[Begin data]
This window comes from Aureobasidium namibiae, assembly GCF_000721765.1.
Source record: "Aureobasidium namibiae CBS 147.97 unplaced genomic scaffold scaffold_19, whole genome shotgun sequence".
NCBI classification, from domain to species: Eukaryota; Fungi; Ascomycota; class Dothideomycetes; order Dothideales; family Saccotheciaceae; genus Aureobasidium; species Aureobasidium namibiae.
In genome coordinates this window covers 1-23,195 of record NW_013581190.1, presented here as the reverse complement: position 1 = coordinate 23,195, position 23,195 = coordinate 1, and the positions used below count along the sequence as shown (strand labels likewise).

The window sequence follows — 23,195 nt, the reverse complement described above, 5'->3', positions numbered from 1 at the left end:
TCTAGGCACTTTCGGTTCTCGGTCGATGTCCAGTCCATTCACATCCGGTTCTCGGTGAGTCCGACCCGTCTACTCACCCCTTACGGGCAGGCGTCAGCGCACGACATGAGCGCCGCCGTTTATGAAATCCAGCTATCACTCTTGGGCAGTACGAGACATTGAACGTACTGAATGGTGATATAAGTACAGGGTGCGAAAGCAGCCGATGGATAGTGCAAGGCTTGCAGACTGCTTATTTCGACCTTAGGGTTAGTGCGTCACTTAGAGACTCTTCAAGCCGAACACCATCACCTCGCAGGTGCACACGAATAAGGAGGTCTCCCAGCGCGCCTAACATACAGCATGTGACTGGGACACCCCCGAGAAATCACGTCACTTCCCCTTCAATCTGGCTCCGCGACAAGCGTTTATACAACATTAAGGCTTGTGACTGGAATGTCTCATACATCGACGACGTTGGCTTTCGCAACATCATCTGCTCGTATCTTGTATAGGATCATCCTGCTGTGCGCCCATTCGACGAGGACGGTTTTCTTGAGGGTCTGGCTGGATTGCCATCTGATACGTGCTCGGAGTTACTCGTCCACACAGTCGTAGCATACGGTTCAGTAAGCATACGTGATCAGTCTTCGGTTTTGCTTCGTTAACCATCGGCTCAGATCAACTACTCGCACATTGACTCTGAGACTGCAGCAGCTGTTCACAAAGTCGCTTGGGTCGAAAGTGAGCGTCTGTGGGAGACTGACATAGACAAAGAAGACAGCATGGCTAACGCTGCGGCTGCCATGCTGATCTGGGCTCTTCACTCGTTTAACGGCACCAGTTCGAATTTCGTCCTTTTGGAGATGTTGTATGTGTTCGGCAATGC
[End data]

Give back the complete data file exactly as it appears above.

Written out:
This window comes from Aureobasidium namibiae, assembly GCF_000721765.1.
Source record: "Aureobasidium namibiae CBS 147.97 unplaced genomic scaffold scaffold_19, whole genome shotgun sequence".
NCBI classification, from domain to species: Eukaryota; Fungi; Ascomycota; class Dothideomycetes; order Dothideales; family Saccotheciaceae; genus Aureobasidium; species Aureobasidium namibiae.
In genome coordinates this window covers 1-23,195 of record NW_013581190.1, presented here as the reverse complement: position 1 = coordinate 23,195, position 23,195 = coordinate 1, and the positions used below count along the sequence as shown (strand labels likewise).

The window sequence follows — 23,195 nt, the reverse complement described above, 5'->3', positions numbered from 1 at the left end:
TCTAGGCACTTTCGGTTCTCGGTCGATGTCCAGTCCATTCACATCCGGTTCTCGGTGAGTCCGACCCGTCTACTCACCCCTTACGGGCAGGCGTCAGCGCACGACATGAGCGCCGCCGTTTATGAAATCCAGCTATCACTCTTGGGCAGTACGAGACATTGAACGTACTGAATGGTGATATAAGTACAGGGTGCGAAAGCAGCCGATGGATAGTGCAAGGCTTGCAGACTGCTTATTTCGACCTTAGGGTTAGTGCGTCACTTAGAGACTCTTCAAGCCGAACACCATCACCTCGCAGGTGCACACGAATAAGGAGGTCTCCCAGCGCGCCTAACATACAGCATGTGACTGGGACACCCCCGAGAAATCACGTCACTTCCCCTTCAATCTGGCTCCGCGACAAGCGTTTATACAACATTAAGGCTTGTGACTGGAATGTCTCATACATCGACGACGTTGGCTTTCGCAACATCATCTGCTCGTATCTTGTATAGGATCATCCTGCTGTGCGCCCATTCGACGAGGACGGTTTTCTTGAGGGTCTGGCTGGATTGCCATCTGATACGTGCTCGGAGTTACTCGTCCACACAGTCGTAGCATACGGTTCAGTAAGCATACGTGATCAGTCTTCGGTTTTGCTTCGTTAACCATCGGCTCAGATCAACTACTCGCACATTGACTCTGAGACTGCAGCAGCTGTTCACAAAGTCGCTTGGGTCGAAAGTGAGCGTCTGTGGGAGACTGACATAGACAAAGAAGACAGCATGGCTAACGCTGCGGCTGCCATGCTGATCTGGGCTCTTCACTCGTTTAACGGCACCAGTTCGAATTTCGTCCTTTTGGAGATGTTGTATGTGTTCGGCAATGC